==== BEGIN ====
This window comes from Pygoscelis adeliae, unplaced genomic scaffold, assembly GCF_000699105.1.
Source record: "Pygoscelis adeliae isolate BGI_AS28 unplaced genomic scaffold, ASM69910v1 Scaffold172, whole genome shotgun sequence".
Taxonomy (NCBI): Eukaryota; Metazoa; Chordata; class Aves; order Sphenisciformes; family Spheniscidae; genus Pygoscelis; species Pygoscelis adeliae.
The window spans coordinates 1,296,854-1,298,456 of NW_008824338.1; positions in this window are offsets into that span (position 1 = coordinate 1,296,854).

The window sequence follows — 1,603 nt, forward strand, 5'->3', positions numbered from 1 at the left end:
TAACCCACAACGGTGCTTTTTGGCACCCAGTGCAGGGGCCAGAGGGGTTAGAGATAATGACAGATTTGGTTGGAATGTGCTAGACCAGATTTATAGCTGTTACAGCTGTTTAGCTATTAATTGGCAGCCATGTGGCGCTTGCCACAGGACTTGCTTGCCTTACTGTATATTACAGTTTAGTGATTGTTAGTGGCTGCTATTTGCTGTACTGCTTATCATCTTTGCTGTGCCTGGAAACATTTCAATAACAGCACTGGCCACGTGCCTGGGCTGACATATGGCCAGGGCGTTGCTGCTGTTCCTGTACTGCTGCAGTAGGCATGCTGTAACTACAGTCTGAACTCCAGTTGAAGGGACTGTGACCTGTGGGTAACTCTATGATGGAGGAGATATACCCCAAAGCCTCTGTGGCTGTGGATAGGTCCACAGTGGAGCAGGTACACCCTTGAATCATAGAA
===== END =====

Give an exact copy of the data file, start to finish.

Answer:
This window comes from Pygoscelis adeliae, unplaced genomic scaffold, assembly GCF_000699105.1.
Source record: "Pygoscelis adeliae isolate BGI_AS28 unplaced genomic scaffold, ASM69910v1 Scaffold172, whole genome shotgun sequence".
Taxonomy (NCBI): Eukaryota; Metazoa; Chordata; class Aves; order Sphenisciformes; family Spheniscidae; genus Pygoscelis; species Pygoscelis adeliae.
The window spans coordinates 1,296,854-1,298,456 of NW_008824338.1; positions in this window are offsets into that span (position 1 = coordinate 1,296,854).

The window sequence follows — 1,603 nt, forward strand, 5'->3', positions numbered from 1 at the left end:
TAACCCACAACGGTGCTTTTTGGCACCCAGTGCAGGGGCCAGAGGGGTTAGAGATAATGACAGATTTGGTTGGAATGTGCTAGACCAGATTTATAGCTGTTACAGCTGTTTAGCTATTAATTGGCAGCCATGTGGCGCTTGCCACAGGACTTGCTTGCCTTACTGTATATTACAGTTTAGTGATTGTTAGTGGCTGCTATTTGCTGTACTGCTTATCATCTTTGCTGTGCCTGGAAACATTTCAATAACAGCACTGGCCACGTGCCTGGGCTGACATATGGCCAGGGCGTTGCTGCTGTTCCTGTACTGCTGCAGTAGGCATGCTGTAACTACAGTCTGAACTCCAGTTGAAGGGACTGTGACCTGTGGGTAACTCTATGATGGAGGAGATATACCCCAAAGCCTCTGTGGCTGTGGATAGGTCCACAGTGGAGCAGGTACACCCTTGAATCATAGAA